The White House’s FY2021 Afghan Security Aid Request

U.S. Air Force photo by Senior Airman John D. Strong II

Amidst news of a possible U.S.-Taliban peace agreement, the White House has released its FY2021 National Security budget request, including proposed funding for Afghanistan’s security forces.

The account, Afghanistan Security Forces Fund (ASFF), is one of the largest military aid programs in the U.S. budget, accounting for nearly a quarter of all security assistance in FY2019. FY2021’s request amounts to $4.015B, and though that is a small 4% reduction from FY2020 appropriations, the shift in funding priorities is significant.

Of the four main program areas for the ASFF – Afghan National Army (ANA), Afghan National Police (ANP), Afghan Air Force (AAF), and Afghan Special Security Forces (ASSF) – all except the ASSF would see cuts under the White House proposal.

The 84% rise in the proposed funding for the ASSF, which the DoD describes as the “forces that have proven most effective on the battlefield”, is due in large part to the 30 fold increase in requested funds for aircraft, specifically, 10 CH-47 helicopters. The massive boost in funding is intended to transition the Special Mission Wing, an elite air support unit in the Afghan Military, from Russian U.S. rotary aircraft.

The 30% cut to the AAF would come most specifically from a drop in sustainment funding for rotary-wing aircraft, which would go from $401M in FY2020 (appropriated) to $210M. As noted in the request, the AAF still depends on external assistance to maintain its aircraft fleet.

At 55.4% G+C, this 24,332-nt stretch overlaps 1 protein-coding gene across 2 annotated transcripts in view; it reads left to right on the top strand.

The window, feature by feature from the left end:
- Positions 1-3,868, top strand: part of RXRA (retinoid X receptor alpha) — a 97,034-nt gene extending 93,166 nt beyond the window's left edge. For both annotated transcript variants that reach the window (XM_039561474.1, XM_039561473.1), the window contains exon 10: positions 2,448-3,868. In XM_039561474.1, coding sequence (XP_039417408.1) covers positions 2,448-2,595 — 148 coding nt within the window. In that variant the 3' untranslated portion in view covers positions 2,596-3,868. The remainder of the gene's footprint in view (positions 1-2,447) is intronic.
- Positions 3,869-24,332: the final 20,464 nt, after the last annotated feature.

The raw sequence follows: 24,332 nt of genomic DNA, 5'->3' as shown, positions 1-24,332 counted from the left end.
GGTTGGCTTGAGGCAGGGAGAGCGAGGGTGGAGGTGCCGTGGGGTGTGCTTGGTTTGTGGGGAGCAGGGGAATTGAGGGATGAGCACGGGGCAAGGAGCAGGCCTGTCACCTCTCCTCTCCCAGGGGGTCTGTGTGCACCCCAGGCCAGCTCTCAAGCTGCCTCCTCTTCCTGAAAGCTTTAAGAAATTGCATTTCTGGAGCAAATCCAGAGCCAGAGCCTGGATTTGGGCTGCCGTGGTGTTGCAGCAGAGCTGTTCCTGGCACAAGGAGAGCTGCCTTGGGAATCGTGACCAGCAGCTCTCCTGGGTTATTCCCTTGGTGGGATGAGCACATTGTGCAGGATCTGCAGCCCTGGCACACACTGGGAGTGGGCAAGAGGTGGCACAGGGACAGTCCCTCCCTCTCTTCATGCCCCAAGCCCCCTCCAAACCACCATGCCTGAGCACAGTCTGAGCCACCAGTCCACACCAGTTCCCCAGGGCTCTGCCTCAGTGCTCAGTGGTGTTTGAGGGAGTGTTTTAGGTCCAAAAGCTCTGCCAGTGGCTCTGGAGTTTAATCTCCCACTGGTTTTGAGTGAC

For the ANA, which usually represents the bulk of ASFF funding, the 22% cut in proposed funding from FY2020 levels comes in part from a reduction in Combat Forces and Logistics sustainment assistance. The largest line item cut would be a $94M cut to a contract that provides the bulk of diesel fuel requirements for ANA operations.

The ANP would see the least amount of funding changes, with a small 8% cut, coming mostly from a $50M reduction in proposed funding for Training and Operations when compared to FY2020 appropriations.

Overall, where it not for the $614M boost to the ASSF, the rest of the budget would see more than a 21% reduction in funding when compared to FY2020 appropriations. As always, the request is subject to Congress’s budgeting authority, and will almost certainly see changes when it eventually is before the House and Senate. Check out our graphic below for some more details on the breakdown of assistance compared to previous years.